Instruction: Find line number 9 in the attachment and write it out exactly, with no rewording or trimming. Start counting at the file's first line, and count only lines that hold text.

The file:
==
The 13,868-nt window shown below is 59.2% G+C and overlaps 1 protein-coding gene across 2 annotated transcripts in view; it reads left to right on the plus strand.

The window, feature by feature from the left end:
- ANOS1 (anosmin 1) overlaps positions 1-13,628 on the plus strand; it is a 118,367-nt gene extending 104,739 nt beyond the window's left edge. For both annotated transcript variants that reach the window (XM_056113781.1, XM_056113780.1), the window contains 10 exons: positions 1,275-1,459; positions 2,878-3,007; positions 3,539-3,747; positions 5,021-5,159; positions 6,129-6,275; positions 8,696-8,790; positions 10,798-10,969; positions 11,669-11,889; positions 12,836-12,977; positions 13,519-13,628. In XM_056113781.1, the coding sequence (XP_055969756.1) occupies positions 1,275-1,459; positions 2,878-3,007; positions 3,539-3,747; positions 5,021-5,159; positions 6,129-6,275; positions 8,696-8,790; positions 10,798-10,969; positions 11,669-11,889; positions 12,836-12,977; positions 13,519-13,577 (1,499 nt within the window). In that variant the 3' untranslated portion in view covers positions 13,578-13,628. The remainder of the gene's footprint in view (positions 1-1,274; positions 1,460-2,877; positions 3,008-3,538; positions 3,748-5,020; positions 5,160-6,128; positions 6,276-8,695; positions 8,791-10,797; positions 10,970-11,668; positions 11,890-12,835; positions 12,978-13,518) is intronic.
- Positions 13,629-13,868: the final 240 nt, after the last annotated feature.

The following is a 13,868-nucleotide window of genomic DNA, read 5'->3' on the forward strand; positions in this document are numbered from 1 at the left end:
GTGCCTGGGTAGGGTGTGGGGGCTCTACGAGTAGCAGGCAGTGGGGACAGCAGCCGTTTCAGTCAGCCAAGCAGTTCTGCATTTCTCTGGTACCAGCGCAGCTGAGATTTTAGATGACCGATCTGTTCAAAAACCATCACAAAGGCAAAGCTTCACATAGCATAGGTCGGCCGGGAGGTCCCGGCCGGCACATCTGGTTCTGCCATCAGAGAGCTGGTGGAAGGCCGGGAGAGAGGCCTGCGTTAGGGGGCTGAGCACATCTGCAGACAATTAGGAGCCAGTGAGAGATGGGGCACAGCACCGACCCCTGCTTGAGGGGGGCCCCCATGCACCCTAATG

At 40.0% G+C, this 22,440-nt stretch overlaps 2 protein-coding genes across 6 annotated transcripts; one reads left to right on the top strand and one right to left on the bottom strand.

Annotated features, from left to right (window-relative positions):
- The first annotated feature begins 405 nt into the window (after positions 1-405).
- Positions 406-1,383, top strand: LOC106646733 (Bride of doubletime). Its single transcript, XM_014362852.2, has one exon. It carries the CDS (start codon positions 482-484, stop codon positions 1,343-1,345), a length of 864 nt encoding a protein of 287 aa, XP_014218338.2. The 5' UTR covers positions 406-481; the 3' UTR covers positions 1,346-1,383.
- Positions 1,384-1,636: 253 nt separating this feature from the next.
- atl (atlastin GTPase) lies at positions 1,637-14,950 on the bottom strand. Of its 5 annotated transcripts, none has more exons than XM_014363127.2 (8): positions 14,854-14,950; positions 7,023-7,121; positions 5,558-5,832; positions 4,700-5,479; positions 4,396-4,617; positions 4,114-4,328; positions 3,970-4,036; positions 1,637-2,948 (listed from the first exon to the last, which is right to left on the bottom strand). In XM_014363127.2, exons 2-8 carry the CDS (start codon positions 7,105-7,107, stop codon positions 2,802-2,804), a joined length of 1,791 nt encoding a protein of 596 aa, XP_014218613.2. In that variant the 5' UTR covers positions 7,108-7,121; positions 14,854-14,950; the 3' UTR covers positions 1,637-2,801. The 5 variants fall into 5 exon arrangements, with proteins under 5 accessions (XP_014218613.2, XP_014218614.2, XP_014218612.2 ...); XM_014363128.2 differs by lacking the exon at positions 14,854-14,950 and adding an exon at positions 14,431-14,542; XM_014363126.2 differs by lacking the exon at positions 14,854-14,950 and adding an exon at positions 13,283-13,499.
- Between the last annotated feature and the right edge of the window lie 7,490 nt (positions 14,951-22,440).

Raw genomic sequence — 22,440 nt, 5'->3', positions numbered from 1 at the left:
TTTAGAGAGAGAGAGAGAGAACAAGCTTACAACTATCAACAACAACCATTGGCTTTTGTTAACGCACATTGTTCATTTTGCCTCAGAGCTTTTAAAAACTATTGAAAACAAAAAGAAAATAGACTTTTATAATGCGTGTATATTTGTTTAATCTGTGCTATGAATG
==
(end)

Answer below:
- The first annotated feature begins 405 nt into the window (after positions 1-405).